Arconic, formerly called Alcoa, said it would now discontinue global sales of Reynobond PE for use in high-rise applications. This cladding board is composed of flammable polyethylene sandwiched between two aluminium skins.
The cladding panels are a key focus of the police investigation into the rapid spread of fire across the exterior of the Grenfell tower.
The firm also produces a fire rated ACM which uses a fire retardant mineral central core known as Reynobond FR.
A spokesman said: “We believe this is the right decision because of the inconsistency of building codes across the world and issues that have arisen in the wake of the Grenfell Tower tragedy regarding code compliance of cladding systems in the context of buildings’ overall designs.
“We will continue to fully support the authorities as they investigate this tragedy.”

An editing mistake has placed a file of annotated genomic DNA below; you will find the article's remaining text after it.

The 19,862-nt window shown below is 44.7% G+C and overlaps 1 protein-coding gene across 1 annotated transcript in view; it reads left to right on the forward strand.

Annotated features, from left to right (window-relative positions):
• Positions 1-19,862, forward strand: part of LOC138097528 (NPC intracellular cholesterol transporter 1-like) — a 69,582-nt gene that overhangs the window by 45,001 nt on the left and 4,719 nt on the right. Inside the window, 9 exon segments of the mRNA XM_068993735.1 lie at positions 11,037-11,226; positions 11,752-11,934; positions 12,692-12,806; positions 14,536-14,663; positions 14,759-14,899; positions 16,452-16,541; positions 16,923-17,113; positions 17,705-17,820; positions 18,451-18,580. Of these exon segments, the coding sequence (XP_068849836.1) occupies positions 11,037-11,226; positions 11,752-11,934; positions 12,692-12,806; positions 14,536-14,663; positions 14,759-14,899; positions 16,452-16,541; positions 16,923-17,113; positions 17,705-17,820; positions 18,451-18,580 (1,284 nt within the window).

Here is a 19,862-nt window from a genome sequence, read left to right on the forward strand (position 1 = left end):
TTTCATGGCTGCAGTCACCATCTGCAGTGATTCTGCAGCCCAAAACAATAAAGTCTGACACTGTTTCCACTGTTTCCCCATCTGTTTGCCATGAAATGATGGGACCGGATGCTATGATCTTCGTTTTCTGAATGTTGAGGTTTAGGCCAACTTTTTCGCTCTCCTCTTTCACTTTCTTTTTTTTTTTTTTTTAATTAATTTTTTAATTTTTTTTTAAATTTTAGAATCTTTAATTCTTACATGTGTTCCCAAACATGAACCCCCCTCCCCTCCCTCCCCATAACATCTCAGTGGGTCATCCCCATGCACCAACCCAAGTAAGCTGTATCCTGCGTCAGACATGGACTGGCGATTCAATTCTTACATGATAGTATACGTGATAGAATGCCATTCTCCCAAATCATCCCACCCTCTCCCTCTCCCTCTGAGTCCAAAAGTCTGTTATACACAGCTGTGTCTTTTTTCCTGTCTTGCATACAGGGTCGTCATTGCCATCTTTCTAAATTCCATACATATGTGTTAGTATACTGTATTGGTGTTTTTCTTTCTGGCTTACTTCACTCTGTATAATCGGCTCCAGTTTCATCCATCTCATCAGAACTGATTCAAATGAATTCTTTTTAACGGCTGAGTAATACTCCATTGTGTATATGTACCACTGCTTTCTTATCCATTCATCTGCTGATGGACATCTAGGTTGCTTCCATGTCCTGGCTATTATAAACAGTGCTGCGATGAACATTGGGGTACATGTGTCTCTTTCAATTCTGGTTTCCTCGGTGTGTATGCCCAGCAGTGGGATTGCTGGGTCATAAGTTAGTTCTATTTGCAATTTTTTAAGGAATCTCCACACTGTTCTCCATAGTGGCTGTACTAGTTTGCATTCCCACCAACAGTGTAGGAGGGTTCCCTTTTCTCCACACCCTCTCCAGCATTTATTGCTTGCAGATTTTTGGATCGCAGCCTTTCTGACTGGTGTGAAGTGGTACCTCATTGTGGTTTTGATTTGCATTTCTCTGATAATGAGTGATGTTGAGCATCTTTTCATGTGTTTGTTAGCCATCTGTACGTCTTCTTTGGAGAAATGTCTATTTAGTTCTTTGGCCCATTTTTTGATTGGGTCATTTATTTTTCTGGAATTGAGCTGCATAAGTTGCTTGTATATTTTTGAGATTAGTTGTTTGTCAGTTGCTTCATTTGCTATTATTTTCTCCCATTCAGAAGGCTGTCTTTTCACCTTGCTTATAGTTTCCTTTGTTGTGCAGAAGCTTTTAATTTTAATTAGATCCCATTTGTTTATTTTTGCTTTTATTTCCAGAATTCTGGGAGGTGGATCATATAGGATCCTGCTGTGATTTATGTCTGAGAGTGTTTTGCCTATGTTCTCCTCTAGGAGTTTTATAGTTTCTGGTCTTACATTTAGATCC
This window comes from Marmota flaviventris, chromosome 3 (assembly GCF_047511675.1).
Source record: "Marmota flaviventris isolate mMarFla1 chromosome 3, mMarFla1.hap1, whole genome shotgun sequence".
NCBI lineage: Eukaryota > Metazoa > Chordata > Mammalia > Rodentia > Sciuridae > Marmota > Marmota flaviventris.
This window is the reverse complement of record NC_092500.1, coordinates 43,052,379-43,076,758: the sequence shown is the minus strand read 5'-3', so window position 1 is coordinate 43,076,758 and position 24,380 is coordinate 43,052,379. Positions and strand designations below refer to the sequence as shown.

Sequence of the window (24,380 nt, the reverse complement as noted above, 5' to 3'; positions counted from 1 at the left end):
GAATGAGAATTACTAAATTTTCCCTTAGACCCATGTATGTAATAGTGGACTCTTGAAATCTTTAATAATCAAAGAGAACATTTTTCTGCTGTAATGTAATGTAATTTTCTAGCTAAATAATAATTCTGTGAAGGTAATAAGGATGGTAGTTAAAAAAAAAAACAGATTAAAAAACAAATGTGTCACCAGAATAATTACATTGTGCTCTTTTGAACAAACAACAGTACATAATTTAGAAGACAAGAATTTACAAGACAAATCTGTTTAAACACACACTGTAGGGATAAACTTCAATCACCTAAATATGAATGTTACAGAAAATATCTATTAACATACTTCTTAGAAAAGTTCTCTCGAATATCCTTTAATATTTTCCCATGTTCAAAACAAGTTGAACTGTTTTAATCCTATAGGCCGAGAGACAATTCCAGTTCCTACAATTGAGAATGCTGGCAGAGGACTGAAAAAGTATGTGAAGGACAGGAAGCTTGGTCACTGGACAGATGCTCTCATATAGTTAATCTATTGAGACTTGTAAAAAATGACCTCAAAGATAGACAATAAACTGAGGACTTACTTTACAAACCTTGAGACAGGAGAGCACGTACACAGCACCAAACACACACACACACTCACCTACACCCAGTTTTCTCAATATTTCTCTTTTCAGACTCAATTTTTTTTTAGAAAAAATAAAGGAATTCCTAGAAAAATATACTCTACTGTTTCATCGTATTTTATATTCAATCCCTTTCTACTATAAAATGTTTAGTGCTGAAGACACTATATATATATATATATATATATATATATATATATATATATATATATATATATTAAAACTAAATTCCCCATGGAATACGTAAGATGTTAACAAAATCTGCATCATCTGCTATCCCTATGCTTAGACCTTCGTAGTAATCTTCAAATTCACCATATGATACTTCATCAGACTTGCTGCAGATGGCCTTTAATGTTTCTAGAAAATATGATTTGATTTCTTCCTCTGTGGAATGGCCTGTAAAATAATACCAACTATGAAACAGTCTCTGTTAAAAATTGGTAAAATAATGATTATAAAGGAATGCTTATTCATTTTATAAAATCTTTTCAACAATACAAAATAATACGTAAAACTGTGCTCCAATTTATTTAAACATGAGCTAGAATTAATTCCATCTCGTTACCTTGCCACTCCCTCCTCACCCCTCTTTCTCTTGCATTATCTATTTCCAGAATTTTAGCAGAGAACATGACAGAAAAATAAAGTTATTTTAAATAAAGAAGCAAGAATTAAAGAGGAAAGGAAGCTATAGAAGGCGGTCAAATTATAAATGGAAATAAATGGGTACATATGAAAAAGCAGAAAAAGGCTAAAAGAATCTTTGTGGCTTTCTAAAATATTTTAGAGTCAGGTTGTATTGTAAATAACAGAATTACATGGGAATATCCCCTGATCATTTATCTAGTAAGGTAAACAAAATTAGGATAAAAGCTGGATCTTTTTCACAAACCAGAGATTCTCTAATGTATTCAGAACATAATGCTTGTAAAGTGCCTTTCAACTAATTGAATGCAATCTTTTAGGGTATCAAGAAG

Immediately after the announcement, shares in Arconic tumbled more than 6% taking their loss since the 14 June blaze to over 10%.
Arconic’s factory in Merxheim, France, manufactures several types of Reynobond for the European market.
The panels form part of the cladding system that was used in the £11m refurbishment of Grenfell Tower.
Arconic sold its aluminium panels to Worcester-based Omnis Exteriors, which acted as the “fabricator”, combining the panels with insulation bought from Ipswich-based Celotex to make the cladding.
This was then fitted to the Grenfell tower by Harley Facades under a contract for Rydon.